I am pro life basically because I believe that there is a beautiful result and benefit from sex besides pleasure, and that is the power to create a new life. Sometimes that power is not exercised (i.e. contraception). But when a sperm and an egg do join, this power is unleashed and life begins. Once that life does begin, to take it away is murder. And finally I care for life in general, both for the mother and for the child that is forming inside of her.
At its core, this is not a political position I am taking; I do not think that this is essentially a "law" issue because if we are honest with ourselves as human beings we would recognize that abortions have occurred over the decades and centuries whether or not it is allowable by law. An overturn of Roe v. Wade is something I do desire because I do believe it is wrong to have a government that is legally sanctioning murder, but I would be ignorant to believe that this would rid our country of the atrocity of abortion.
So why I am writing about this then? Well I read two interesting pieces today that I wanted to share with the audience who reads this blog. The first was an article in the International Herald Tribune on Joe Biden's stance on when life begins, which he says, "I'm prepared as a matter of faith to accept that life begins at the moment of conception."
Here is the rest article
But the other piece I read today was a little more startling. Again, although this is not just a law thing, Roe v. Wade gets most of the attention, yet other laws we have established on the state and federal level are telling of some major inconsistencies in thought. I am reading a book called Why Pro-Life? Caring for the Unborn and Their Mothers by Randy Alcorn. I suggest this read for anyone interested in the issue, regardless of what end of the spectrum from which you are coming. It's really short and an easy read with some compelling evidence. In one section he provides some of the very inconsistencies in the law, which also reveal inconsistencies on where many of our nations leaders stand with regards to the life of an unborn child. Here is what he writes:
At the Medical University of South Carolina, if a pregnant woman's urine test indicates cocaine use, she can be arrested for distributing drugs to a minor. Similarly, in Illinois a pregnant woman who takes an illegal drug can be prosecuted for "delivering a controlled substance to a minor." This is an explicit recognition that the unborn is a person with rights, deserving protection even from his mother.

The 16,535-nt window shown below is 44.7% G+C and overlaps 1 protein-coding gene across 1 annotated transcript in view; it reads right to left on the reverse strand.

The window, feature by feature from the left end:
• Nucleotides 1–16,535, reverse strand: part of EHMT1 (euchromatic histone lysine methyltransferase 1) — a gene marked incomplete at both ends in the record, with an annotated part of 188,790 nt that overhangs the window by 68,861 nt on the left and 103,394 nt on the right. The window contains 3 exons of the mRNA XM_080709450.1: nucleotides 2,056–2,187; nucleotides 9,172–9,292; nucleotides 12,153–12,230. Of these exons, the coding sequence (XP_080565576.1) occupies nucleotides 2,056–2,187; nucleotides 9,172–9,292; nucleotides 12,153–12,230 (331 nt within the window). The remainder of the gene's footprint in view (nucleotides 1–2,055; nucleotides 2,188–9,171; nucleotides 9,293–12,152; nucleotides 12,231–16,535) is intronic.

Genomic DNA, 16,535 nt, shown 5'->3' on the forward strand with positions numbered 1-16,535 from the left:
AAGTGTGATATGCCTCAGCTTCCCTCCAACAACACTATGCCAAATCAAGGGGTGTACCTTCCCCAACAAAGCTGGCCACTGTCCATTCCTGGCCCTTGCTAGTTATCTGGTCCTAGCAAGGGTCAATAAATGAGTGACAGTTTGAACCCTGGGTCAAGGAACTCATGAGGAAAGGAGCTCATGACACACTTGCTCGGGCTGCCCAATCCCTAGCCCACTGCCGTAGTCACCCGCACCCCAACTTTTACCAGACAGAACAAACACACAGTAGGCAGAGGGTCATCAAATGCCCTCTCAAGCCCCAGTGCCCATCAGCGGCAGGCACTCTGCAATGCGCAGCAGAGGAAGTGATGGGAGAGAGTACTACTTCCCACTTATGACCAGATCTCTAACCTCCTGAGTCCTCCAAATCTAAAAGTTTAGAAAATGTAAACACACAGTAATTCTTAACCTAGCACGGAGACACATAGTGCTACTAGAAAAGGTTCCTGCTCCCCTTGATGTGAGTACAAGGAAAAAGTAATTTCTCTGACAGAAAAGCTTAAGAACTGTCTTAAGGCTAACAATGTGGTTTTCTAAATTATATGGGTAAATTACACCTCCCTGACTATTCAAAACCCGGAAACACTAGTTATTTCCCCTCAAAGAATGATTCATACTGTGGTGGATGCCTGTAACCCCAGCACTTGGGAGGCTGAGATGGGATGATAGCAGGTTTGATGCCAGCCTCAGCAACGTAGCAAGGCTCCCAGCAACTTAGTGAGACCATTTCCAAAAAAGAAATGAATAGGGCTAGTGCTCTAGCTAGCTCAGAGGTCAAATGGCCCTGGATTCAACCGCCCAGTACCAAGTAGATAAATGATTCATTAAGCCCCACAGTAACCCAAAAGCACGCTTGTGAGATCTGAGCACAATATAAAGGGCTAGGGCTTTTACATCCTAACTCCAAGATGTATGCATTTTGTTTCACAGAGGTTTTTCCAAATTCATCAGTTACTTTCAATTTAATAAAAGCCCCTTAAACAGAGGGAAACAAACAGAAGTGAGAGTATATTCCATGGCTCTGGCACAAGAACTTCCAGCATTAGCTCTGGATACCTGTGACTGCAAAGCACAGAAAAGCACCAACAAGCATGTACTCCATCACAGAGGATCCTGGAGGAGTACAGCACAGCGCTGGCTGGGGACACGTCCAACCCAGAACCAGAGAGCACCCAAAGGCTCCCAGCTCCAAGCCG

However, that same woman who's prosecuted and jailed for endangering her child is free to abort that same child. In America today, it's illegal to harm your preborn child, but it's perfectly legal to kill him.
The U.S. Congress voted unanimously to delay capital punishment of a pregnant woman until after her delivery. Every congressman, even if pro-choice, knew that this unborn baby was a separate person, innocent of his mother's crime...
Many states have passed fetal homicide laws, declaring it murder for anyone but the mother to deliberately take the life of a preborn child. These laws are explicit affirmations that the child is a human being. In 2004 Congress passed the "Unborn Victims of Violence Act," which states that someone who "intentionally kills or attempts to kill the unborn child...be punished...for intentionally killing or attempting to kill a human being."
Consider the bizarre implications of this double standard. If a woman is scheduled to get an abortion, but on her way to the abortion clinic her baby is killed in-utero, the baby's killer will be prosecuted for murder. But if this murder doesn't occur, an hour later the doctor will be paid to perform a legal procedure killing exactly the same child (in a way that is probably more gruesome).
To the child, what's the difference who kills her?
This is just one bit of evidence Alcorn provides and find much of his argument compelling, though I know I already come from his perspective on things. If you'd like to hear the rest, again, I suggest picking up the book.
I know people get really worked up over this issue and I am not seeking to start an enormous fire. I am willing to be conversant and hear where people are coming from, discussing it in a civil manner because we are, after all, human beings.
By His Grace.